When someone requests a ride, the driver rushes to their location to pick them up. You may get to the location and it takes a few minutes before the customer shows up. In those minutes, someone walks up to you and pretends to be the customer with the goal of getting a free ride.
They ask you the name of the customer you’re waiting for. If you’re not aware of the “Say my name” scam, you check the app and tell him the name—Dave, maybe. He responds, “yes, that’s me.” You proceed to confirm the destination, but the passenger tells you to stop at some place along the way so they can get something from a friend waiting there. You get to that spot and the passenger gets out but never comes back. Meanwhile, the genuine customer requests another taxi. You lose.
Costco Text Scam
Costco Wholesale Corporation (also known as Costco Wholesale Corporation) is an MNC based in America that has its operations spread across several countries. It is a member-only retail unit that provides world-class products for members.
However, due to its popularity, it has become a platform for scams such as the Costco Text Scam. It will be further described in the following paragraphs. You can find out more by scrolling down.
This scam is also known as the Costco raffle scam. It involves users receiving a Costco receipt text message on their mobile. The scam lures users by offering an iPad or iPhone for a prize. This prize can be won after participants in a drawing organized by the company. This scam is text-based and has been around for more than a year.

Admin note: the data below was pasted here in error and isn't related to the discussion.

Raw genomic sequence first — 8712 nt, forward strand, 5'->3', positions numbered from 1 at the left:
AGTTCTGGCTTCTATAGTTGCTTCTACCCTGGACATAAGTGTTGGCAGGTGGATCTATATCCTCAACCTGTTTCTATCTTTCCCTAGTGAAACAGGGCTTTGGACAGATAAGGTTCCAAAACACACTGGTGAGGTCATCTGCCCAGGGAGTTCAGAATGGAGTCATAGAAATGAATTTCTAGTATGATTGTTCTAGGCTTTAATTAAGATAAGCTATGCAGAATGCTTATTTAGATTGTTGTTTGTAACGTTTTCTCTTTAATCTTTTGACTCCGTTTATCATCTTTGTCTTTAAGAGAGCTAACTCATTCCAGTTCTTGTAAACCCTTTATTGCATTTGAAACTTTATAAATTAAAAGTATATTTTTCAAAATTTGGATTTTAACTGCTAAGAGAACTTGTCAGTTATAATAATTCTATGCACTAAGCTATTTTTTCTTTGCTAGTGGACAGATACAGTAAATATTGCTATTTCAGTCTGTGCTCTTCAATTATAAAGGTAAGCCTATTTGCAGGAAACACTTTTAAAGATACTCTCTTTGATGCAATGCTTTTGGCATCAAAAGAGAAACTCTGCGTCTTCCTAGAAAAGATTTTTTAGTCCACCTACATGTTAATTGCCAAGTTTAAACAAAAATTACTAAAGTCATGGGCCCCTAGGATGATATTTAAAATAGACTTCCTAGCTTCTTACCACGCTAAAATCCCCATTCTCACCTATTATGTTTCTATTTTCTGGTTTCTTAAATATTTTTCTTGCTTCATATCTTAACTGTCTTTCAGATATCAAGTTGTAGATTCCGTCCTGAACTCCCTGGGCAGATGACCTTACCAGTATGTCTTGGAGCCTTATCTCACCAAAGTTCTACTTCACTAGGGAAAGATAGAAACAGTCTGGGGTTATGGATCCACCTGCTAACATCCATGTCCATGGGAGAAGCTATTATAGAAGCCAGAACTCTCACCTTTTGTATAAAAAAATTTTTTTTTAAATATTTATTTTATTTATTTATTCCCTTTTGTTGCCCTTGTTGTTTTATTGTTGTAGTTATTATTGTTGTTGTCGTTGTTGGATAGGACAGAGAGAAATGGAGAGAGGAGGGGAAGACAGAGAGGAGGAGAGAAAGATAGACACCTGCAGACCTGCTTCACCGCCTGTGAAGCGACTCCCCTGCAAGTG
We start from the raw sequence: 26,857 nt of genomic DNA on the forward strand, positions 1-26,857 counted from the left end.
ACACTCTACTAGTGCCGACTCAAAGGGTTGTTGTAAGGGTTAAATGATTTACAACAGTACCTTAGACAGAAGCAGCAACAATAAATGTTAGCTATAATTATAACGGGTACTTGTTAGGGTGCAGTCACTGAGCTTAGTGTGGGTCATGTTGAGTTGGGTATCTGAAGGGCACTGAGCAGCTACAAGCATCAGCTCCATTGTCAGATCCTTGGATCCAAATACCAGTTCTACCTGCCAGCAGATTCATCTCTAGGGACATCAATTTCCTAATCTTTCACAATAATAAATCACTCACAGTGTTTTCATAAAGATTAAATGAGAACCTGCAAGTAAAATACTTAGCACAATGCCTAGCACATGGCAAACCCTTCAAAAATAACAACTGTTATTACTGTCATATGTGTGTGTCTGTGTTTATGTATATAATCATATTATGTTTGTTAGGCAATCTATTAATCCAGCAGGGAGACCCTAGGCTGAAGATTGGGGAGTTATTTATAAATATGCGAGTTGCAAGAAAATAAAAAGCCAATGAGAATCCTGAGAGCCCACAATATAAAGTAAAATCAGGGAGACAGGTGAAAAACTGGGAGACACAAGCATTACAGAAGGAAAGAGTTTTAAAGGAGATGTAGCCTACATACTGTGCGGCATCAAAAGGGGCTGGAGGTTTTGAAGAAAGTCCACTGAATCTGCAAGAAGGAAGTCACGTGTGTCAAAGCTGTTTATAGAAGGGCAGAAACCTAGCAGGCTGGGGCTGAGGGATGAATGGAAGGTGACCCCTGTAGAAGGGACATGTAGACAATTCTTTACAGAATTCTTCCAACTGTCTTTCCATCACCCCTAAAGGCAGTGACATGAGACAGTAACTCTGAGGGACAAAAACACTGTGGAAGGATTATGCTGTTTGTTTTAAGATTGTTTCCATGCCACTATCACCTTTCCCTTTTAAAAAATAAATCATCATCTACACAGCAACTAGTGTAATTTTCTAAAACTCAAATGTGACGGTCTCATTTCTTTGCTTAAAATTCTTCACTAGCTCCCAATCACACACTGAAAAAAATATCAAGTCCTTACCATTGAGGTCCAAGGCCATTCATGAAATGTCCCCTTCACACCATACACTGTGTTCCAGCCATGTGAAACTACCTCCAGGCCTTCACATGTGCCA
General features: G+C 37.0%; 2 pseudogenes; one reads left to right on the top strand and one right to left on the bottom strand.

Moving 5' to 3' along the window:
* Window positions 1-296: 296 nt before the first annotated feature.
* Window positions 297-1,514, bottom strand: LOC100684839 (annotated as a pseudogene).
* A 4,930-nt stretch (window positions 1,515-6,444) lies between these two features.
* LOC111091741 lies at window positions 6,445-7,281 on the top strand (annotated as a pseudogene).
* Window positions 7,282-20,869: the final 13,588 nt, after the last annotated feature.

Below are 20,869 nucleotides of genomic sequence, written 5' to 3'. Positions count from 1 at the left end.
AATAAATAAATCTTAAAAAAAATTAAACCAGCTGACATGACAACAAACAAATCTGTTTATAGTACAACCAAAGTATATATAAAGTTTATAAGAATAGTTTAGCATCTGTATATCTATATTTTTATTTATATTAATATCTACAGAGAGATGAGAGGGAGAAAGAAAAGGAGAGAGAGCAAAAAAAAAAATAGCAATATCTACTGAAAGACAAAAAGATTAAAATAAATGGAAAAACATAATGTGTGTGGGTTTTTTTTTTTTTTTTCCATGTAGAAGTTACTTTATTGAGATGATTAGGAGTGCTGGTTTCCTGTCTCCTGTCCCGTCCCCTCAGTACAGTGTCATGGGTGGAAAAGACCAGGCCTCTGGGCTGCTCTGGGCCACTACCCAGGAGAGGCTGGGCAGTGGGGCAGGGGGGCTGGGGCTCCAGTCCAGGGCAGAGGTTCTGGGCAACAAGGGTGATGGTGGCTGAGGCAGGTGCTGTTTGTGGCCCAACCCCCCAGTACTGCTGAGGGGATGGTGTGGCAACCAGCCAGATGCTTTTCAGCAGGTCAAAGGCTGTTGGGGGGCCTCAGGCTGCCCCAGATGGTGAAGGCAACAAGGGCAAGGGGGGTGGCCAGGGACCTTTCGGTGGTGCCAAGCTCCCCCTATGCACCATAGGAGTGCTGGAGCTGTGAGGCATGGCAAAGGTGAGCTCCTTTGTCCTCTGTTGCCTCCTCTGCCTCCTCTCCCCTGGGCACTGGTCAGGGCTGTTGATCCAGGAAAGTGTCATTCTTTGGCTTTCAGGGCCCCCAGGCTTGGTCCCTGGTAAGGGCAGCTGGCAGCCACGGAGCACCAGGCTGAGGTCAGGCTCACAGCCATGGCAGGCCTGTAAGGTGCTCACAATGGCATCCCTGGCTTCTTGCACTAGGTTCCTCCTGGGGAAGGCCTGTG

As the Federal Trade Commision notes, legitimate companies don’t usually reach out to you via text to tell you you’ve received money, especially if you haven’t signed up for SMS messaging. You should be skeptical of any text messages you receive that you haven’t specifically asked for.
This latest scam targeted text messaging, but earlier scams have used different methods. One that made the rounds in 2019 was a $75 coupon that asked people to enter their personal information. Costco had to debunk it on their own page to make sure that people weren’t getting phished.
Costco has two qualities that should make you skeptical of any message that goes around: first, it has its own page on its website that it uses for deals. Second, all coupons for Costco have to come from Costco itself. They don’t ever come from third parties.
Walmart Text Scam
One of the most common Walmart spam text messages examples is where the scammer will send a spam text claiming that you’ve won a free Walmart gift card. They’ll ask you to go to a link and enter your personal information to claim your prize.